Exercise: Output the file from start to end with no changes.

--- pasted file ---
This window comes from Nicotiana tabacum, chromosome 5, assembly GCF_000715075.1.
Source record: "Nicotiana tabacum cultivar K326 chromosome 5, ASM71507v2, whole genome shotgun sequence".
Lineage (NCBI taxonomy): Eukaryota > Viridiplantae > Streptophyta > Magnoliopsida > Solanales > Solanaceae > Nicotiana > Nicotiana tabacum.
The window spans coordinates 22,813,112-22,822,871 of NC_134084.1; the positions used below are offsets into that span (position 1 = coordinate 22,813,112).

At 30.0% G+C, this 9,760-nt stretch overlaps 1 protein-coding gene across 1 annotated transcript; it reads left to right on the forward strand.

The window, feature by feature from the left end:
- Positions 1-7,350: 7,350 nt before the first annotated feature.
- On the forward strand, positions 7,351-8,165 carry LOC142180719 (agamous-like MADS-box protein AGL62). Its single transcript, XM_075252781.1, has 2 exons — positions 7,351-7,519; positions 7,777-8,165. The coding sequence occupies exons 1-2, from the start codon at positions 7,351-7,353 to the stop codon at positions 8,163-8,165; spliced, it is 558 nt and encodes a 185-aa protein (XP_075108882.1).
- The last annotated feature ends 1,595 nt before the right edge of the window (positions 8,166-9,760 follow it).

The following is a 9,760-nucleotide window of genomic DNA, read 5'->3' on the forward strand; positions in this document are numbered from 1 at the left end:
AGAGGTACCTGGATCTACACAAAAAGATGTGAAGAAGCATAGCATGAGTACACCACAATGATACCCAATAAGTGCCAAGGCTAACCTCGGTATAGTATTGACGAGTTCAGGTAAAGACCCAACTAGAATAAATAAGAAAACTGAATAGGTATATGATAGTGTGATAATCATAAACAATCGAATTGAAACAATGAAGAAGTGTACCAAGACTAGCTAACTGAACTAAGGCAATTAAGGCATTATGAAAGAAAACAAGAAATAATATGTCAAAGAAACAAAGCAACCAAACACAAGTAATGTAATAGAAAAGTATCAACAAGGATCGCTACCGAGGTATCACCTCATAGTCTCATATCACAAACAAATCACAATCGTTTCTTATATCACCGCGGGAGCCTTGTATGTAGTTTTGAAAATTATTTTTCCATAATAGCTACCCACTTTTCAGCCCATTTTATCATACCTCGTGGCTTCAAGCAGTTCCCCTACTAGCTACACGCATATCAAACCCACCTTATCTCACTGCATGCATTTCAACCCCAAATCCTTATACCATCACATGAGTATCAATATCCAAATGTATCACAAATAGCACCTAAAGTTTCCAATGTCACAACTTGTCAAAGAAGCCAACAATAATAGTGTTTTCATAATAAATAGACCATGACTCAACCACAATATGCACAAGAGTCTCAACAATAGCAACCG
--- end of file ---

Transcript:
This window comes from Nicotiana tabacum, chromosome 5, assembly GCF_000715075.1.
Source record: "Nicotiana tabacum cultivar K326 chromosome 5, ASM71507v2, whole genome shotgun sequence".
Lineage (NCBI taxonomy): Eukaryota > Viridiplantae > Streptophyta > Magnoliopsida > Solanales > Solanaceae > Nicotiana > Nicotiana tabacum.
The window spans coordinates 22,813,112-22,822,871 of NC_134084.1; the positions used below are offsets into that span (position 1 = coordinate 22,813,112).

At 30.0% G+C, this 9,760-nt stretch overlaps 1 protein-coding gene across 1 annotated transcript; it reads left to right on the forward strand.

The window, feature by feature from the left end:
- Positions 1-7,350: 7,350 nt before the first annotated feature.
- On the forward strand, positions 7,351-8,165 carry LOC142180719 (agamous-like MADS-box protein AGL62). Its single transcript, XM_075252781.1, has 2 exons — positions 7,351-7,519; positions 7,777-8,165. The coding sequence occupies exons 1-2, from the start codon at positions 7,351-7,353 to the stop codon at positions 8,163-8,165; spliced, it is 558 nt and encodes a 185-aa protein (XP_075108882.1).
- The last annotated feature ends 1,595 nt before the right edge of the window (positions 8,166-9,760 follow it).

The following is a 9,760-nucleotide window of genomic DNA, read 5'->3' on the forward strand; positions in this document are numbered from 1 at the left end:
AGAGGTACCTGGATCTACACAAAAAGATGTGAAGAAGCATAGCATGAGTACACCACAATGATACCCAATAAGTGCCAAGGCTAACCTCGGTATAGTATTGACGAGTTCAGGTAAAGACCCAACTAGAATAAATAAGAAAACTGAATAGGTATATGATAGTGTGATAATCATAAACAATCGAATTGAAACAATGAAGAAGTGTACCAAGACTAGCTAACTGAACTAAGGCAATTAAGGCATTATGAAAGAAAACAAGAAATAATATGTCAAAGAAACAAAGCAACCAAACACAAGTAATGTAATAGAAAAGTATCAACAAGGATCGCTACCGAGGTATCACCTCATAGTCTCATATCACAAACAAATCACAATCGTTTCTTATATCACCGCGGGAGCCTTGTATGTAGTTTTGAAAATTATTTTTCCATAATAGCTACCCACTTTTCAGCCCATTTTATCATACCTCGTGGCTTCAAGCAGTTCCCCTACTAGCTACACGCATATCAAACCCACCTTATCTCACTGCATGCATTTCAACCCCAAATCCTTATACCATCACATGAGTATCAATATCCAAATGTATCACAAATAGCACCTAAAGTTTCCAATGTCACAACTTGTCAAAGAAGCCAACAATAATAGTGTTTTCATAATAAATAGACCATGACTCAACCACAATATGCACAAGAGTCTCAACAATAGCAACCG